As a young lad, I remember going out the front door of my home in Kirkcaldy, looking westwards and seeing the sky pulsating with a reddy orangey tinge to it.
It was pretty scary back then, but my parents reassured me that it was “just” Mossmorran, the Fife Ethylene Plant near Cowdenbeath, doing some planned flaring.
So, as a Fifer born and bred, the sight of the huge orange flame has become something of the norm as the years have gone on. Something not to worry too much about.
Flaring is an established industry practice, we’ve been told, essentially producing water and carbon dioxide from the combustion of Ethylene and steam, and it’s a practice that is essential to keeping the plant safe.
However, the sight of the giant flame and with it huge plumes of black smoke last weekend would have done little to reassure local residents whose patience appears to have finally run out with the ageing plant.
People sitting on Portobello Beach could see the black ‘reek’ through the hazy sunshine of the Easter weekend, and the Mordor-like beacon could be seen from much further afield.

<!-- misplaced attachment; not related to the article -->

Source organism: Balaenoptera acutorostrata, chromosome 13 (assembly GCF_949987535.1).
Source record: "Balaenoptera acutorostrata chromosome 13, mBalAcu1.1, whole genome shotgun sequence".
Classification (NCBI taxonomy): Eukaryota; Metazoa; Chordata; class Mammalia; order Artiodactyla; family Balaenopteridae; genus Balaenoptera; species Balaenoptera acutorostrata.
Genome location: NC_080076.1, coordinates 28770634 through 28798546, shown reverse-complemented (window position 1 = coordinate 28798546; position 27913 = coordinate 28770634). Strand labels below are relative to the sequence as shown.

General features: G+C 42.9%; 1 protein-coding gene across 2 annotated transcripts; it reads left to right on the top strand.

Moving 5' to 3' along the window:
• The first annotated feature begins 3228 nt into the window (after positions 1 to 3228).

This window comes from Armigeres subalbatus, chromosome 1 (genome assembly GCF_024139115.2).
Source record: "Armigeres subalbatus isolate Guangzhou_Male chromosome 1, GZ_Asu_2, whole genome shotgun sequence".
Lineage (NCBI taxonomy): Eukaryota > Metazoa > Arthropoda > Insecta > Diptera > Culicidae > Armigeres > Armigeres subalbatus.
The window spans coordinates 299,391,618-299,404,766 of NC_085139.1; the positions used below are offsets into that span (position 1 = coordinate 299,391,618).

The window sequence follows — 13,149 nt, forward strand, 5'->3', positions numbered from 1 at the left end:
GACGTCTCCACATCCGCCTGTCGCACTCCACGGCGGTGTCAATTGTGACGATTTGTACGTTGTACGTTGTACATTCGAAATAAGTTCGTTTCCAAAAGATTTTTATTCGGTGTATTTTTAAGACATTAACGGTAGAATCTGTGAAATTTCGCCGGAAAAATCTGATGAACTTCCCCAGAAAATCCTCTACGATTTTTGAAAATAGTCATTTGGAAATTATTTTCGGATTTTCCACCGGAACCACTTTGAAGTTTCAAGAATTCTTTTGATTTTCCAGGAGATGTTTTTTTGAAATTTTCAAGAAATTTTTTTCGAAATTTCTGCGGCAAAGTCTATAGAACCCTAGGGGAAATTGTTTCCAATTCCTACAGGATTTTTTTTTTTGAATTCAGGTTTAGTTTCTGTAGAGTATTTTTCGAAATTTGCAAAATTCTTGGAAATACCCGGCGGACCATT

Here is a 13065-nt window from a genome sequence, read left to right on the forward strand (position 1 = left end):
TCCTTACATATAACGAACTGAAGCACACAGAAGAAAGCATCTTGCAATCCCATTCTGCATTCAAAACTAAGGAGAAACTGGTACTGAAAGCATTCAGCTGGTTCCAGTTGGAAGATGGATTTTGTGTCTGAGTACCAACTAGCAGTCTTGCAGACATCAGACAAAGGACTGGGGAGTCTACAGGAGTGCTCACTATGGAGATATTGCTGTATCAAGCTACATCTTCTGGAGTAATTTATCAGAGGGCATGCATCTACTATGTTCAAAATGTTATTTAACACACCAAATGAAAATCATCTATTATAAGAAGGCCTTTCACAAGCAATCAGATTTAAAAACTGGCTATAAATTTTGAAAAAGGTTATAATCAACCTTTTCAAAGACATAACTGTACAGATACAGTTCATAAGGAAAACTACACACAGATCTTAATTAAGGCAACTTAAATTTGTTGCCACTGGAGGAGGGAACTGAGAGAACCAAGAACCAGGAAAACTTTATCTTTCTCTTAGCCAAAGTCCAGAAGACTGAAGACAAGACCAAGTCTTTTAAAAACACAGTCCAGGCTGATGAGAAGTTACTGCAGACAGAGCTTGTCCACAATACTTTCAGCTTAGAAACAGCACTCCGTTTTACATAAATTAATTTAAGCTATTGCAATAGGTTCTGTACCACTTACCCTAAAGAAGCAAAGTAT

And that, as much as we’re told otherwise by those ‘in the know’, cannot be normal.
The most recent instance of unplanned flaring was caused by a fault in a section of cable that resulted in the plant being moved to fail-safe mode, with plant operators ExxonMobil stressing that the murky plume was caused by a loss of steam and posed no danger to local residents.
That said though, try telling that to the hundreds – if not thousands – of local people whose sleep was once again disrupted by noise and light pollution from the flare burn and their windows vibrating because of the process.
It’s no longer an issue that people can just keep on the periphery of their lives, an annual occurrence that perhaps used to be seen as a necessary evil.
No, it appears that the unplanned flaring is happening more and more often, and is causing many Fife communities real distress when it does occur.
The Scottish Environment Protection Agency (SEPA) says it was measuring the impact on the local community, using specialist equipment to monitor air quality by day and the noise impact at night.
But campaigners believe SEPA are effectively toothless when it comes to taking tangible action and merely going through the motions when the flaring incidents do happen.
I really don’t buy the argument that ExxonMobil and the regulators are not listening to people’s concerns, because they are. They have to be, given the strength of feeling locally – particularly in recent years.
But you just have to wonder when enough will finally be enough, and something in the form of more drastic action is needed to alleviate community concerns to their satisfaction.